Bigfoot Wars (and also the novel it's based upon, Bigfoot War) should have been a hundred times better than it was, but unfortunately a really interesting story idea is destroyed by total ineptitude, leaving the movie (and novel as well) full with technical (and literary) errors that should just not be allowed in a finished, polished, product that you're asking people to pay money for. In addition there's no real plot to speak of, horrible actors making it painful to watch, and god-awful dialog make this a rough viewing. The only saving graces that managed to get me through to the end of this movie's short runtime is the fact that the Sasquatches actually genuinely looked menacing and C. Thomas Howell's amazing performance of camp. That's pretty much about it.

Despite the title, Bigfoot Wars is nowhere near as fun of a movie as you may be led to believe. Even the most diehard Killer Bigfoot fans may want to just steer clear of this one, and probably its equally-as-terrible novel series as well. 

2/10 Rooms in the Psych Ward


Monday, March 16, 2015

Boogeyman (2012)

REVIEW BY: Jeffrey Long


COMPANY: UFO International

RUNTIME: 85 minutes  

FORMAT: Netflix

PLOT: A single dad cop in a small town and his female partner are called to the scene of the death of a mean recluse. Shortly after, a number of bizarre deaths around town begin to occur at the hands of a big supernatural disfigured monster that is actually a demonic form of Cain, of Cain and Abel of the bible, who has needed a "brother" to be his keeper ever since he killed Abel, and now that his previous keeper has died, he's free to search for someone worthy of being his new "brother".

REVIEW: It was really interesting to see SyFy tackle a different beast (so to speak) with Boogeyman, opting to go instead with a slower, atmospheric, supernatural teen slasher style movie as opposed to their usual fare of killer animals, giant monsters, and global disasters. Sure, since this movie originally aired in 2012 they've done many more similar style movies, with varying degrees of success, with Haunted High (aka Ghostquake), American Horror House (aka Sorority Horror House), Scarecrow, Ghost Storm, and Grave Halloween just to name a few off the top of my head, but at the time this was kind of a First for them in this genre, at least to my knowledge.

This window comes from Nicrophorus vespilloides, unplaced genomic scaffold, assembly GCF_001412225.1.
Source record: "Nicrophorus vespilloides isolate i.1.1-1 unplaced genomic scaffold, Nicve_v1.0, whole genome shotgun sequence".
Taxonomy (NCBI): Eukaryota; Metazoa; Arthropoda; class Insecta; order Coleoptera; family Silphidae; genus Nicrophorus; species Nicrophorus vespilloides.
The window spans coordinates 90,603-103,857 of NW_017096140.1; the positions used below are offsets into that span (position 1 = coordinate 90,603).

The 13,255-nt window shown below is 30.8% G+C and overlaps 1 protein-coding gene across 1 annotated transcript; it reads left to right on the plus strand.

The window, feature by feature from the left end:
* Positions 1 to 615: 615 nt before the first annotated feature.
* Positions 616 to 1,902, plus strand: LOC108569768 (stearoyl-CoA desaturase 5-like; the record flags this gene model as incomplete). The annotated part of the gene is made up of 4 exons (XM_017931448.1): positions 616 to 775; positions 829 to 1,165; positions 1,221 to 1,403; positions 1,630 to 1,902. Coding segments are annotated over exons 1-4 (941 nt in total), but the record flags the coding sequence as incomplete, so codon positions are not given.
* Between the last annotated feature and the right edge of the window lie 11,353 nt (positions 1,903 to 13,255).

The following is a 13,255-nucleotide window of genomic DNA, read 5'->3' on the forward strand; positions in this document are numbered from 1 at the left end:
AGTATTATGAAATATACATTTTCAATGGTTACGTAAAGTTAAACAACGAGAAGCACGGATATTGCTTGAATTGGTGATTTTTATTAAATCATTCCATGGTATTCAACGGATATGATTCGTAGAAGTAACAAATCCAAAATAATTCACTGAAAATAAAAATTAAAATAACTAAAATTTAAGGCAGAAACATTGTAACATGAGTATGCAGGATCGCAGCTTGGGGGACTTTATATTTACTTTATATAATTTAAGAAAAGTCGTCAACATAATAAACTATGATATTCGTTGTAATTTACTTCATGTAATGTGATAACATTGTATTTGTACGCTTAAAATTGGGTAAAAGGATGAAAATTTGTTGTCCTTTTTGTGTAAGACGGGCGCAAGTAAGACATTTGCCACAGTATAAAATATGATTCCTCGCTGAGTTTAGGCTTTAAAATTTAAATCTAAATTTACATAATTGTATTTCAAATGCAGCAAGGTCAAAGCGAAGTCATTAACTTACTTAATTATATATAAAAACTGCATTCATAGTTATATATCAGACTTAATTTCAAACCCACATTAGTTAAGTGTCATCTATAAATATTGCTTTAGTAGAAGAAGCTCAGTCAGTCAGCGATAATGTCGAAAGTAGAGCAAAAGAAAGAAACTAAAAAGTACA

Sadly, the overall end result was not as good as it should have been.


To start things off, I actually really enjoyed the biblical angle on the origin of the Boogeyman here, with it actually being an immortal Cain, cursed to wander the Earth forever as a decaying corpse due to him murdering his brother Abel as told in the Bible, forever seeking a new keeper, aka "brother" to keep him company and to replace the one he killed. I felt that was something new and unique to the 'Boogeyman Genre', and was one of the few aspects that kept my interest throughout, especially watching this now, since the awesome TV show Supernatural has been dealing with a very similar storyline for the last season or so and both this movie and Supernatural deal pretty heavily with the Mark of Cain and various lore surrounding that.

The biggest error the movie makes though, is that they really tried to go for nerve-racking scary, but they totally did themselves a disservice by showing the Boogeyman creature/killer/whatever, in-­full, during broad daylight, within the first 5 minutes of the movie. I know SyFy has an audience to keep, and they're famous for having a pretty strict set of rules (must of which are kinda stupid) that their movies have to follow, but if that's the way they're going to go about it than it's best to not even attempt to try making things scary because by doing that, they're revealing way too much way too soon and thus nothing that follows ends up being nearly as scary as it could have been without that proper build-­up and slow reveal. Plus having already seen the Boogeyman in broad daylight in all its badly-­done make­up effects glory also totally takes away from the fear they attempt to establish during the rest of the movie, as they could have better hid the bad costuming and such in the shadows of the darker scenes. And it's a shame that the look of the Boogeyman turned out so bad in-practice because the design is actually kind of a nice creepy one, but just seeing it all done, in-motion, looked really cheap, rushed, and badly done.